And so on a Monday afternoon last June, exactly one week after he had acquired Kareem Abdul-Jabbar for his Lakers, Jack Kent Cooke got his man. The deal: Dionne and retread Defense-man Bart Crashley for Wing Danny Maloney, Defenseman Terry Harper and a future draft choice. Harper, however, has refused to report to the Red Wings, claiming that the Kings promised not to trade him when he signed a new contract just before the deal, and he has brought a misrepresentation of contract suit against the Kings and an antitrust action against the NHL.
To Cooke, Dionne represents instant box office in a star-conscious city; the Kings have already more than doubled last year's season-ticket sales. To Coach Bob Pulford, who knew nothing about the trade until Cooke had consummated it, Dionne represents both a challenge and a godsend to his highly disciplined and successful hockey system. In converting the Kings from ragged losers to efficient winners who finished with the fourth-best record in the NHL last season, Pulford has emphasized defense first, defense second and more defense third. Consequently, the Kings have won or lost a majority of their games by the margin of one goal. "We've never had a good power play here," Pulford admits, "and Dionne will help cure that."
What worries Pulford, though, are the adjustments that he and Dionne will have to make in their techniques. "I've told Marcel, and he knows it, that he can't float around center ice here the way he did in Detroit," says Pulford. "He must retreat into the defensive end and work with the defensemen to get the puck out. This type of discipline is new to him, and I know it will take time for him to learn our system."
Pulford and Dionne had a minor dispute midway through the Kings' training camp; Pulford had assigned Dionne to the "Fat Squad," which required him to do an interminable stop-and-start drill at the conclusion of regular practice. It was Pulford's suspicion that Dionne was about 10 pounds overweight, but Dionne assured him that his best playing weight at Detroit had been 185 pounds, three less than he weighed at the time. Not convinced, Pulford asked Milford to check with the Red Wings. "He weighed 178 pounds last year," Milford told Pulford, who summoned Dionne to his office.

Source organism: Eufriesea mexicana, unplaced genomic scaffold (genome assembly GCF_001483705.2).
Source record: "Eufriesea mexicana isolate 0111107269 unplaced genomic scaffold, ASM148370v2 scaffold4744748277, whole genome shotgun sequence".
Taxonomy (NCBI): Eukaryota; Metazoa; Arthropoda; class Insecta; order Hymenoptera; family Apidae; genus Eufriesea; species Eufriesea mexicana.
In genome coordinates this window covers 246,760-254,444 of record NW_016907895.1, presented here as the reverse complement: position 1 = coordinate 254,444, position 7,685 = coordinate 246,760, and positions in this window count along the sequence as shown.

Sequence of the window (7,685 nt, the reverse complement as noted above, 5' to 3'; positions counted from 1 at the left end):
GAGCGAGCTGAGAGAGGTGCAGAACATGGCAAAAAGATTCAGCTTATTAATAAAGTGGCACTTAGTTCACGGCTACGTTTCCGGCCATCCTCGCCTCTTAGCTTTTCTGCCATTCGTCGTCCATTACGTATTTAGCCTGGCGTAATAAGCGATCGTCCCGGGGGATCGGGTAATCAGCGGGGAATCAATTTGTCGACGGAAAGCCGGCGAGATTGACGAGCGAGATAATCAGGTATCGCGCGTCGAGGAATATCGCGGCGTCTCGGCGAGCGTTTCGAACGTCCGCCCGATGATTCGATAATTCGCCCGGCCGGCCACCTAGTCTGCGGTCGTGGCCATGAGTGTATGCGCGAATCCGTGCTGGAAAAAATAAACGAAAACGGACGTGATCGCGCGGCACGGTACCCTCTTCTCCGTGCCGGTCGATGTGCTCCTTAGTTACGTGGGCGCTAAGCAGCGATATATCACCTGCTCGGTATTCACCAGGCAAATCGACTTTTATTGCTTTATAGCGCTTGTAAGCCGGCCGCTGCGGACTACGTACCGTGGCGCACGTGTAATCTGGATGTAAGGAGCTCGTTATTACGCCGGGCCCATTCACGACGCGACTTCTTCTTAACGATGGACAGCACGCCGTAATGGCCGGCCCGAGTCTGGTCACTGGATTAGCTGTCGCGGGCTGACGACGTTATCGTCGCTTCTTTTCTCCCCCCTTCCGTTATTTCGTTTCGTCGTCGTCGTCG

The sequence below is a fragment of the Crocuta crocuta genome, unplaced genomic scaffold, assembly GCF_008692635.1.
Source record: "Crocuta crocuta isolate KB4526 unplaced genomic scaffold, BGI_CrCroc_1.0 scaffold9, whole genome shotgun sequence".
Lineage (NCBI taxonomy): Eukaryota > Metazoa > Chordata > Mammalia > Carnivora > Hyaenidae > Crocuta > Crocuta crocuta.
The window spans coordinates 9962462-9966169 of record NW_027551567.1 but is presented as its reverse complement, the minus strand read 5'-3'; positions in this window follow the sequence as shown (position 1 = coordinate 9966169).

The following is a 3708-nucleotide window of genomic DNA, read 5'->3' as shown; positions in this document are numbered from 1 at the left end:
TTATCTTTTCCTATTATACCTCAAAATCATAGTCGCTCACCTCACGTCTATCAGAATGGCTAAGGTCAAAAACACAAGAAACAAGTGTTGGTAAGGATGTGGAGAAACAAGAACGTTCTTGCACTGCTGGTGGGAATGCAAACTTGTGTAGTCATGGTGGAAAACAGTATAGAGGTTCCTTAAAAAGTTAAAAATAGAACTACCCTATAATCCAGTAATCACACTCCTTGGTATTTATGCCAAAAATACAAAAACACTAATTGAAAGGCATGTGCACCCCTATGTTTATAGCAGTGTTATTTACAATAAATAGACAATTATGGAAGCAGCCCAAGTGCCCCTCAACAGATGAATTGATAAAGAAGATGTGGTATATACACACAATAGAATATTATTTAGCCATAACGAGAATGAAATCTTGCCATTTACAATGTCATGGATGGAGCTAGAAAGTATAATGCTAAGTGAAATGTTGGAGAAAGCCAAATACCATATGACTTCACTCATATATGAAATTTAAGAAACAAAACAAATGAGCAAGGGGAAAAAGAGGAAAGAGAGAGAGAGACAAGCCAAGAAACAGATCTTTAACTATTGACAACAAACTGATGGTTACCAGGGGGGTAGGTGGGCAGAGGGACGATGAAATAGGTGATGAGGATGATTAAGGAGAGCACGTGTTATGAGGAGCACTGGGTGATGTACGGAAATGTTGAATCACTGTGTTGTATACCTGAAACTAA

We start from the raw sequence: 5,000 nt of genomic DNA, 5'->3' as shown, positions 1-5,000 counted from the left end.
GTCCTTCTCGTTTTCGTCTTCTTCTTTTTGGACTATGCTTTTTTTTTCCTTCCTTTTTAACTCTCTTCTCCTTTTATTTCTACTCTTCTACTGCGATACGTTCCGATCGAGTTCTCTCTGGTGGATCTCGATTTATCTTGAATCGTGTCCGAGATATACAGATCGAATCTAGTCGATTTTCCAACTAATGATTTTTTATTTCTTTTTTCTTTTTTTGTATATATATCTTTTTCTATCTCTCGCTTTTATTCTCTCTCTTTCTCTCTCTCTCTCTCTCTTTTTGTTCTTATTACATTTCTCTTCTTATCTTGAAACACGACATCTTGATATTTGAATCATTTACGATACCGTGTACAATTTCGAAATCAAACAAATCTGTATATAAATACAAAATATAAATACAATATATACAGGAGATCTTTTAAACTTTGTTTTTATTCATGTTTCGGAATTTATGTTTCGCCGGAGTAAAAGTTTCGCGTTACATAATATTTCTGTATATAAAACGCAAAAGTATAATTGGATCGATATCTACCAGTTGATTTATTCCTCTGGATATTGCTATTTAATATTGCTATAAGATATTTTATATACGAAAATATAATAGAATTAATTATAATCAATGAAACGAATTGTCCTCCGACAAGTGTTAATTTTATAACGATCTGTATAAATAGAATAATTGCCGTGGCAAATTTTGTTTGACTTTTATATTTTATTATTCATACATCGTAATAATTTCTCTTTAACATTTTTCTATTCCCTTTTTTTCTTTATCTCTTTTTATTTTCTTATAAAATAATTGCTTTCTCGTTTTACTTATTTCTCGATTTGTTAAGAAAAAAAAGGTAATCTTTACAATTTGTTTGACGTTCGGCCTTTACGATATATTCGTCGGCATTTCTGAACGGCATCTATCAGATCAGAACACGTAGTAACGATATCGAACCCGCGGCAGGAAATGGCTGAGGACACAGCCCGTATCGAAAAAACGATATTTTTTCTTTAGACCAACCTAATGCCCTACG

"You're dogging it in practice, Marcel," Pulford said. "Ah, I'm not a practice player," Dionne said. Pulford shook his head. "You'll be a practice player here," he snapped, "and you'll also get your weight down—or else." Dionne took to wearing a heavy rubber jacket over his Kings' sweater during the double workouts, skipped the customary postpractice cans of Coors, limited himself to one main meal a day—and soon was down to 180.
Li'l Beaver also has worked overtime trying to blend into the California scene. "Geez, the Rams lost a big one down in Dallas," he said one night to Yvon Pedneault of Montreal's La Presse. Pedneault, who was making a 5,000-mile round trip to Los Angeles for an interview with Dionne, asked him who the Rams were. "Our football team," Dionne said. However, Dionne apparently does not plan any nocturnal invasions of Beverly Hills and Hollywood because he plainly flunked his first guest-celebrity test:
Q. What's the Polo Lounge?
D. Maybe a place where they rest polo horses?
Q. What's Grauman's Chinese Theater?
D. Where they show Chinese porno flicks?